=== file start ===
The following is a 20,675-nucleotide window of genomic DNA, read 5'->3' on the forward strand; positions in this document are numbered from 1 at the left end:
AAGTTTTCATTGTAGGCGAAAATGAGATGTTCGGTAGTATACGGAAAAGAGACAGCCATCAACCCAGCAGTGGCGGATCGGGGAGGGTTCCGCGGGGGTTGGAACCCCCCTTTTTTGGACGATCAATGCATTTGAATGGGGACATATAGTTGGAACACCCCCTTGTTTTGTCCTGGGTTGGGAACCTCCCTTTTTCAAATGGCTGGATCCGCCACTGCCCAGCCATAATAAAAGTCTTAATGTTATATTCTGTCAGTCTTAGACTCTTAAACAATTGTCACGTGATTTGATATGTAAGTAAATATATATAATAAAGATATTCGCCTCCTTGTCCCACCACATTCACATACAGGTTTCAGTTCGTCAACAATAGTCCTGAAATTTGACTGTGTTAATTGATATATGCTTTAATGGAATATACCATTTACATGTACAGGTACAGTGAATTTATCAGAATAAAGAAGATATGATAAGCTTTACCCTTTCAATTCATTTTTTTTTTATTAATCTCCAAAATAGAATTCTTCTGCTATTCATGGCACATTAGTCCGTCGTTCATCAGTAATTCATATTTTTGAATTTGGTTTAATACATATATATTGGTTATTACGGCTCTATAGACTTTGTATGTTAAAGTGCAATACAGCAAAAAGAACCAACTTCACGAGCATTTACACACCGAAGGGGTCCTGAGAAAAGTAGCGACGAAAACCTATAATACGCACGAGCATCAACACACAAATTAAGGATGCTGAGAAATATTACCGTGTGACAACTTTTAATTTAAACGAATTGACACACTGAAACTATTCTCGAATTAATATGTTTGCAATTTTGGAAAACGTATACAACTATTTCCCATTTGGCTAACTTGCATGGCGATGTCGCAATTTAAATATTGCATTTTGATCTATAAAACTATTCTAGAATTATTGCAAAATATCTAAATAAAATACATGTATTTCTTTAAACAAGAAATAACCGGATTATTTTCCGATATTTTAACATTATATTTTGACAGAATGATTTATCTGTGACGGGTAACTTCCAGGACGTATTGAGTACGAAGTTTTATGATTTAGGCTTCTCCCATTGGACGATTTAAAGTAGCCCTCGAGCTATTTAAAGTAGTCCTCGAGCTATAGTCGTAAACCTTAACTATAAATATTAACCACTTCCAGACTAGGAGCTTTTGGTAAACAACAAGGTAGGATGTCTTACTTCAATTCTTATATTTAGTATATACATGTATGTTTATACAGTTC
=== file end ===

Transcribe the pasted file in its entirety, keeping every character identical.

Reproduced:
The following is a 20,675-nucleotide window of genomic DNA, read 5'->3' on the forward strand; positions in this document are numbered from 1 at the left end:
AAGTTTTCATTGTAGGCGAAAATGAGATGTTCGGTAGTATACGGAAAAGAGACAGCCATCAACCCAGCAGTGGCGGATCGGGGAGGGTTCCGCGGGGGTTGGAACCCCCCTTTTTTGGACGATCAATGCATTTGAATGGGGACATATAGTTGGAACACCCCCTTGTTTTGTCCTGGGTTGGGAACCTCCCTTTTTCAAATGGCTGGATCCGCCACTGCCCAGCCATAATAAAAGTCTTAATGTTATATTCTGTCAGTCTTAGACTCTTAAACAATTGTCACGTGATTTGATATGTAAGTAAATATATATAATAAAGATATTCGCCTCCTTGTCCCACCACATTCACATACAGGTTTCAGTTCGTCAACAATAGTCCTGAAATTTGACTGTGTTAATTGATATATGCTTTAATGGAATATACCATTTACATGTACAGGTACAGTGAATTTATCAGAATAAAGAAGATATGATAAGCTTTACCCTTTCAATTCATTTTTTTTTTATTAATCTCCAAAATAGAATTCTTCTGCTATTCATGGCACATTAGTCCGTCGTTCATCAGTAATTCATATTTTTGAATTTGGTTTAATACATATATATTGGTTATTACGGCTCTATAGACTTTGTATGTTAAAGTGCAATACAGCAAAAAGAACCAACTTCACGAGCATTTACACACCGAAGGGGTCCTGAGAAAAGTAGCGACGAAAACCTATAATACGCACGAGCATCAACACACAAATTAAGGATGCTGAGAAATATTACCGTGTGACAACTTTTAATTTAAACGAATTGACACACTGAAACTATTCTCGAATTAATATGTTTGCAATTTTGGAAAACGTATACAACTATTTCCCATTTGGCTAACTTGCATGGCGATGTCGCAATTTAAATATTGCATTTTGATCTATAAAACTATTCTAGAATTATTGCAAAATATCTAAATAAAATACATGTATTTCTTTAAACAAGAAATAACCGGATTATTTTCCGATATTTTAACATTATATTTTGACAGAATGATTTATCTGTGACGGGTAACTTCCAGGACGTATTGAGTACGAAGTTTTATGATTTAGGCTTCTCCCATTGGACGATTTAAAGTAGCCCTCGAGCTATTTAAAGTAGTCCTCGAGCTATAGTCGTAAACCTTAACTATAAATATTAACCACTTCCAGACTAGGAGCTTTTGGTAAACAACAAGGTAGGATGTCTTACTTCAATTCTTATATTTAGTATATACATGTATGTTTATACAGTTC